That phrase is relatively new, but the idea behind it isn’t: One hundred years ago, the university carved a phrase by local philosopher Hartley Burr Alexander into the side of the brand-new Memorial Stadium. It was tone-perfect for America’s approach to sports at the time.

Courage, generosity, fairness, honor. In these are the true awards of manly sports.

You can still find those words at Memorial Stadium today. They just might not land quite the same as they did back in 1923.

Now let’s move forward in time, to today.

I want to believe that good citizenship is still foundational to sports. But I do fear that it’s much more difficult to find that original signal amid all of the current noise. And friends, there is a lot of noise. At last estimate – don’t quote me on this – there are about 20 local journalists who cover Husker football on a daily basis. A daily basis. Meanwhile, you can count the number of government reporters in Nebraska on one hand. 

Yet, some days, you can barely tell the coverage apart. Is this sports or politics, politics or sports? I mean, sports has always been political, owing to their class-based, communal origins. Our politics, on the other hand, have now taken on a sporting veneer – we so easily identify with our teams that we automatically snap into the same framework when it comes to our political and civic lives. 

Again, it makes sense, in the context of our times. If our sports started mainly as a way to build civic virtue during an era of growth, expansion, and optimism in America, then sports also now reflect our modern society’s disconnectedness, anxiety, aggression, and conflict. There are millions upon millions of Americans who are, to put it mildly, uneasy with what they see happening around them. I can’t blame them for wishing, like I once did, that the messiness of America could be brought to order, under the rules of the same game.  

So in a nation of spectators, our civic life has become in many ways another game to follow on behalf of our respective teams. And of course, our appetite for spectacle has very little tolerance for something as unexciting as civic virtue. Cooperation and fair play aren’t big ratings draws. The darker aspects of America’s sports culture have bled into our shared public life: Winning is everything. Vulnerability is for losers. Ultimate triumph requires aggressiveness at all times. Mercy is for the weak.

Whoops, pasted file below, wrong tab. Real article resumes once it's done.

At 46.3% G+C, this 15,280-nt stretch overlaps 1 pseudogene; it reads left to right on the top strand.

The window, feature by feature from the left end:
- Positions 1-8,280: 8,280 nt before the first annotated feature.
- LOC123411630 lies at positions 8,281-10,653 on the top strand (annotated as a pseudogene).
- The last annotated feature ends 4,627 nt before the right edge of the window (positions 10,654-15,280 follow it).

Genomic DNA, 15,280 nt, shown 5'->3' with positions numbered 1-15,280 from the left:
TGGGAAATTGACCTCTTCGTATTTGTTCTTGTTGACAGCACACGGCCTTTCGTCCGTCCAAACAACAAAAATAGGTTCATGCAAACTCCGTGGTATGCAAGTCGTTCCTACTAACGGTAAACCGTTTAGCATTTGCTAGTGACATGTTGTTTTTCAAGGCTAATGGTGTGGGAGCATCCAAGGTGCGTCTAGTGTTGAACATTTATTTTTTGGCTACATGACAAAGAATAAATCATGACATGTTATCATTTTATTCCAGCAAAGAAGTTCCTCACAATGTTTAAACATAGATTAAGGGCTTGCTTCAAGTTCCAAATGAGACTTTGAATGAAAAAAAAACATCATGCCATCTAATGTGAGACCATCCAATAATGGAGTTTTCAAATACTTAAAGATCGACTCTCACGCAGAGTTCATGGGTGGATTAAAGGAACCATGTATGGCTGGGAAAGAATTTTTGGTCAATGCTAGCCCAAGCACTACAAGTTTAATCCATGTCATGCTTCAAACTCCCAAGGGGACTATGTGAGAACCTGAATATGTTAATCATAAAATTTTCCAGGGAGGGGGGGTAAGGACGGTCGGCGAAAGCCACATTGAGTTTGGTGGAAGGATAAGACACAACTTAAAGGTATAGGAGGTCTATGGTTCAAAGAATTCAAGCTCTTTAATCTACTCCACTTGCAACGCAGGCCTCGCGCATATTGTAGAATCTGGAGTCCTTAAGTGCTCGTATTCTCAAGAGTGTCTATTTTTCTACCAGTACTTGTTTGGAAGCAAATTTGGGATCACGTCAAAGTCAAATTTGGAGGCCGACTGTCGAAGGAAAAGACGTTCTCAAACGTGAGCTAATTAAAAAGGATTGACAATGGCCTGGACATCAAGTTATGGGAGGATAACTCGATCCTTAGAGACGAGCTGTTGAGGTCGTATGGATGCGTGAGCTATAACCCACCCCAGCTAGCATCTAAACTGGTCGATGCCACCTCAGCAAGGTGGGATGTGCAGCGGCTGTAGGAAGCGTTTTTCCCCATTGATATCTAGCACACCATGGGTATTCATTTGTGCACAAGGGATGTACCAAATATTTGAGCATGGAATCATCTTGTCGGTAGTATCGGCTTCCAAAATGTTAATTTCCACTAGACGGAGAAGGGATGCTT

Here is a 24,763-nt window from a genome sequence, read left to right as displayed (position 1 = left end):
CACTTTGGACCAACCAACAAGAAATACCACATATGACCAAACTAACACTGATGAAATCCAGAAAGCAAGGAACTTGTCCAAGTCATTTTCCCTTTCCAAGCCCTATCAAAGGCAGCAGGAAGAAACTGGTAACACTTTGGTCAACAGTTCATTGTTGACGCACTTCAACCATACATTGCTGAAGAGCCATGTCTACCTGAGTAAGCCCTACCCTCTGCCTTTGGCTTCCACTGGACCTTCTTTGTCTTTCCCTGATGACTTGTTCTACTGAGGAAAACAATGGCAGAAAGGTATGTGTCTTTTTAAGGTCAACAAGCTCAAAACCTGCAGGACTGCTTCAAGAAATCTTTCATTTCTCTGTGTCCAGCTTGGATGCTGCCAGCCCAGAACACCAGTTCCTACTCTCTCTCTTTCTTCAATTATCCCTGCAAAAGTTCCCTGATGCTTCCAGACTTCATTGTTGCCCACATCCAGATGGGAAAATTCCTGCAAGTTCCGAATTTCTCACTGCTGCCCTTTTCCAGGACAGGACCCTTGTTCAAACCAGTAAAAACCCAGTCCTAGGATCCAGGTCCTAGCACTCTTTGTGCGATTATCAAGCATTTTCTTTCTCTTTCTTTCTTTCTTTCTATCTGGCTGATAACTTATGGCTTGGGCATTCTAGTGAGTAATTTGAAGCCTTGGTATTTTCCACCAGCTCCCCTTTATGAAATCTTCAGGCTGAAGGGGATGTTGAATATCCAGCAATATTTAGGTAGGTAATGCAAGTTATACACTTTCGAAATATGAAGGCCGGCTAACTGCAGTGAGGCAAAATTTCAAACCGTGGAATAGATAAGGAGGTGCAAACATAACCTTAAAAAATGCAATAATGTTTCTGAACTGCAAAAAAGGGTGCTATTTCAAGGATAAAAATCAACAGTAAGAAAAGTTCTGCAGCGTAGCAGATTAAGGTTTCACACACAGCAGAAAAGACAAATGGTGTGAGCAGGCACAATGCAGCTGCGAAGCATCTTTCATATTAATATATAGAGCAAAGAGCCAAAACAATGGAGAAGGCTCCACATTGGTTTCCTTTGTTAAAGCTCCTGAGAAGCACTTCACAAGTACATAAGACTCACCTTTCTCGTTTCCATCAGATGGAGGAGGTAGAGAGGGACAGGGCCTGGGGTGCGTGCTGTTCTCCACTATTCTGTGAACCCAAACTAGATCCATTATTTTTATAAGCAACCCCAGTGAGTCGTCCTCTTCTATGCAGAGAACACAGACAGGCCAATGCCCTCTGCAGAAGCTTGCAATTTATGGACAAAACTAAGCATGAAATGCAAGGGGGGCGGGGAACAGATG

Look, I know that our politics have never been for the meek. But through the decades, they have tended to adhere to a set of useful and moderating norms. But now, it’s not just enough to win. Your opponent must also lose, and lose badly and humiliatingly. 

All of this tends to provoke one of two reactions among us average Americans. The first is to dive into the conversation in the winners-and-losers mode that powers our sports fandom. The other option – which is just as popular – is to check out entirely, to refuse to play the game. Refuse to even acknowledge the game. 

The first reaction is bad for the country. We all saw that a couple of Januarys ago. But the second one – withdrawing from public life – is surely lethal. Because contrary to how we see our lives framed on the news, this is no game.

So what can we do? What should we do?

Honestly, if it was easy, we wouldn’t be talking about it today. The forces that now anoint winners and losers in housing, education, the economy, and even our civil rights – are entrenched. They are powerful. Each of those issues, plus a dozen more, is complex and overwhelming. So let’s start by doing what any good coach or athlete does when things go south.

Let’s get back to basics. Let’s focus on the fundamentals. And most of all, let’s remember who we are.